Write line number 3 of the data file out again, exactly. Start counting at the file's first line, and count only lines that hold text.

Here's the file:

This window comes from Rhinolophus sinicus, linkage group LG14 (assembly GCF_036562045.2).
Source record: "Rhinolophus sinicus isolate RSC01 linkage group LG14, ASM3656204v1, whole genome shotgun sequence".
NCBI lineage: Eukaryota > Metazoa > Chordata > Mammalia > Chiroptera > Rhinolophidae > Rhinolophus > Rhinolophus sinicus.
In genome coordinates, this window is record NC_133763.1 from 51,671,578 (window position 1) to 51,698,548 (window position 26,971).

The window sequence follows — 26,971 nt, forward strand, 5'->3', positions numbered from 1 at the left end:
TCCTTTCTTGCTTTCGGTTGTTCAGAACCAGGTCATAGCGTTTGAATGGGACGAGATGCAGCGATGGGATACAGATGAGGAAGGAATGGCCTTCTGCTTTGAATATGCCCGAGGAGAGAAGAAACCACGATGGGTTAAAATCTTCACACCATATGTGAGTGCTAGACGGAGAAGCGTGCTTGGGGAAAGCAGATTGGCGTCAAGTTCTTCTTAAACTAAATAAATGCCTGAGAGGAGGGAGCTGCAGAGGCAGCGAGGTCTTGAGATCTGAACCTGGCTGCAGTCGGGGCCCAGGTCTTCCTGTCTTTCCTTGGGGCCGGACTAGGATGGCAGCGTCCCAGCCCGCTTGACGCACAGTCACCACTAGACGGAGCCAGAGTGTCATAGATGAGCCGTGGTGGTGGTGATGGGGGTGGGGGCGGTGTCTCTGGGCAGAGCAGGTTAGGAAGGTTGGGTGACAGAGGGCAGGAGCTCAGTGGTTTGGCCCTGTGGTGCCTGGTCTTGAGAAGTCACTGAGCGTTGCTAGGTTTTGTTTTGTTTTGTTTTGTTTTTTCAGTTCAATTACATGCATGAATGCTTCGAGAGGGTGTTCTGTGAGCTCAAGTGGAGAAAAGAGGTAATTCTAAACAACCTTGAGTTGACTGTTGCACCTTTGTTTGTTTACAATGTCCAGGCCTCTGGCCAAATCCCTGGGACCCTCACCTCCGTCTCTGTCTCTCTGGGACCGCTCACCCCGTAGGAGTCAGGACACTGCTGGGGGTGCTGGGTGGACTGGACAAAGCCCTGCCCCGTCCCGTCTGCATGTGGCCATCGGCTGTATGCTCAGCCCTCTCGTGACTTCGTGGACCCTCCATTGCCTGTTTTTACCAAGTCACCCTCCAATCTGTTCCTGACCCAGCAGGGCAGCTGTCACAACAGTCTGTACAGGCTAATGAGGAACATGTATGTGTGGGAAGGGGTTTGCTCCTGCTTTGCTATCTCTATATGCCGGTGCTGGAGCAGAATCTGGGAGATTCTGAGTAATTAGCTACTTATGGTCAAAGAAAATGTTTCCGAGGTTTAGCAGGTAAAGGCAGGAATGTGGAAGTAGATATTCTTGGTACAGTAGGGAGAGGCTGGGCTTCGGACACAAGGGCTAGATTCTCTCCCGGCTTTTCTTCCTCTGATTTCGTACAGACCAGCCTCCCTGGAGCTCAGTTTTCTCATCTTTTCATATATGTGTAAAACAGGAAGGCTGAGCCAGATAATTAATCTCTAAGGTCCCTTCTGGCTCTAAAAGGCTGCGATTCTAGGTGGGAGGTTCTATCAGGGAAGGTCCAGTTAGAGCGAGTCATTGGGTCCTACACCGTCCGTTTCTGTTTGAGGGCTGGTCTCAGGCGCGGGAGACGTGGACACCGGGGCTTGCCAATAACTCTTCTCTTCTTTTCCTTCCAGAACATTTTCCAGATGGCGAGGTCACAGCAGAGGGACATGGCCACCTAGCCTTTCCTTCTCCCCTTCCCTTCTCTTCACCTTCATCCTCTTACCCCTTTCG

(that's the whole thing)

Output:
NCBI lineage: Eukaryota > Metazoa > Chordata > Mammalia > Chiroptera > Rhinolophidae > Rhinolophus > Rhinolophus sinicus.